Wow, it's been a week since I received a rejection notice from an agent. I must be slowing down.
A friend on Facebook introduced me to the site http://www.examiner.com/book-in-national/30-famous-authors-whose-works-were-rejected-repeatedly-and-sometimes-rudely-by-publishers over the weekend. I know that I should stand on my own work's merits, confident in its quality, certain that each rejection merely serves as another stone on the pathway to the eventual success that I'll achieve. Doesn't work that way, though. It's really quite easy, I'm finding, to grow bored or depressed--or both--with the process.
It's good, then, to be able to read over the rejections that others have received, and the site I was shown provides that goodness in spades. Somebody actually told William Faulkner, "Good God, I can’t publish this!"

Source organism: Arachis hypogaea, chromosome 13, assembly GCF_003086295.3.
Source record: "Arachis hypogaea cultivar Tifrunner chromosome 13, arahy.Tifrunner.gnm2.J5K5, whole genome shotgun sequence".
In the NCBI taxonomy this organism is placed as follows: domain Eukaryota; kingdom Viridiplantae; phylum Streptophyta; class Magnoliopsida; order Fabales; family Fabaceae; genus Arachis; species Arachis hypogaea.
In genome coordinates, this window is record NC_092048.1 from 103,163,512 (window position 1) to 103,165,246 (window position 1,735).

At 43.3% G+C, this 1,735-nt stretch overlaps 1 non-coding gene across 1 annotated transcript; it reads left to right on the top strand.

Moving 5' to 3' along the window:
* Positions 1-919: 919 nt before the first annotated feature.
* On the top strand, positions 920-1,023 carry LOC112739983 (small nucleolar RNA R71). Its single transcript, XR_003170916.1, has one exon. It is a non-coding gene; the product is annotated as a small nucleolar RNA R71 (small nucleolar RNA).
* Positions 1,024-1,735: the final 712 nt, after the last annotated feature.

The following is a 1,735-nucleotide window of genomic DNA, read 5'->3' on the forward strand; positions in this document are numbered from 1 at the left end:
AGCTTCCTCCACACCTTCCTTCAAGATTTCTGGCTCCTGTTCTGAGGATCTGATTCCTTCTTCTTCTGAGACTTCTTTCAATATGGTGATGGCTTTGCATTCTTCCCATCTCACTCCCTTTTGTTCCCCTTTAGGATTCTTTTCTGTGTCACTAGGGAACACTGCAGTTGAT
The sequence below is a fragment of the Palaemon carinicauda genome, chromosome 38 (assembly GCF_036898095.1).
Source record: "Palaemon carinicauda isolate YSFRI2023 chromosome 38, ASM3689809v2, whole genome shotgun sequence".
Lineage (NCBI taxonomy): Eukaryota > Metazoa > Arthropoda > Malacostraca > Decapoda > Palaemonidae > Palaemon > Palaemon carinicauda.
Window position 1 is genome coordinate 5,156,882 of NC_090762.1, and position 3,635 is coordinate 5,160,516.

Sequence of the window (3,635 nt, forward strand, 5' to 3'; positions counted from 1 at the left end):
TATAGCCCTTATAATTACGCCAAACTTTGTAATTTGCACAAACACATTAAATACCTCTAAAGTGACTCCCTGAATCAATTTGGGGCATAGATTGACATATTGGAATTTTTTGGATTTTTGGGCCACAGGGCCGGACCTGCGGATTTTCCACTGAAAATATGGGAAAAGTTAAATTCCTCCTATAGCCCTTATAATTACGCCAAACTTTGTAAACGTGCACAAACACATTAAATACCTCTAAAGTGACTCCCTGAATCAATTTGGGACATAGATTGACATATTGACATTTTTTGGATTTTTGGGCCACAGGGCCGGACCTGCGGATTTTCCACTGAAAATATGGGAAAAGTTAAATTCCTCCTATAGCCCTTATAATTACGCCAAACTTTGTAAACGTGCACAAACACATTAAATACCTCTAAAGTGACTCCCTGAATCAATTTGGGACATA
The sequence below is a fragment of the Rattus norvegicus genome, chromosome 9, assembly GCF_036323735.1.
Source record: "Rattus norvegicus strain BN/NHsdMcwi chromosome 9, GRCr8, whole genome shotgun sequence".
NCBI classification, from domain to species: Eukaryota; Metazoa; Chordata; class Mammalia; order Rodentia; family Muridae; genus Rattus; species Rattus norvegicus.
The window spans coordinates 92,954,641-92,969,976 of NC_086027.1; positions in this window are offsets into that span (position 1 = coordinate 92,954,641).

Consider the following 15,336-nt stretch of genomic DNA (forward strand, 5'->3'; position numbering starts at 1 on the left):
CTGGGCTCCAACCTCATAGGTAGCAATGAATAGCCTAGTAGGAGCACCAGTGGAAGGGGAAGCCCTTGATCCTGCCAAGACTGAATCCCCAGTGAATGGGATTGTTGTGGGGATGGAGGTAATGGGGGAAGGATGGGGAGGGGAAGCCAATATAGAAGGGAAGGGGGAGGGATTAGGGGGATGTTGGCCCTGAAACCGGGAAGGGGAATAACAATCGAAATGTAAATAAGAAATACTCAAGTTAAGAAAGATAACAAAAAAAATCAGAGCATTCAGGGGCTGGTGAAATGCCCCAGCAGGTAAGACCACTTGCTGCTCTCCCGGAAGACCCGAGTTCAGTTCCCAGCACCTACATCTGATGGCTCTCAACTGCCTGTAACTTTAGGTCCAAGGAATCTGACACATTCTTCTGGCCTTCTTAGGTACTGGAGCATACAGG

Grisham and Irving Stone were both, according to the site, rejected by agents 16 times. Dune, by Frank Herbert, was rejected 20 times. One of my favorite childhood stories, A Wrinkle in Time, by 26. Gone With The Wind, 38. The Princess Diaries, 17. The Help, 60.
The author of Lady Chatterley's Lover was told, "for your own sake do not publish this book."
Ms. Rowling took 5 years to find a publisher for our friend, Harry Potter.
What the grand tales of rejection don't talk about is how the efforts changed over time. Take The Help, for instance. Were all 60 rejections based off the same query letter, or did Ms. Stockett send out the first few query letters, get smacked in the face with a bunch of no's, and then revise it as I have mine? Probably the latter; I don't know of a single successful author who doesn't revise his or her own work, but it may in truth be a case where the first query letter was as good as she could make it and thus it was what she kept sending out. I don't know; that's never part of the success story.
Speaking of success stories--I need to go revise my letter. Need more rejections if I'm ever going to get a yes.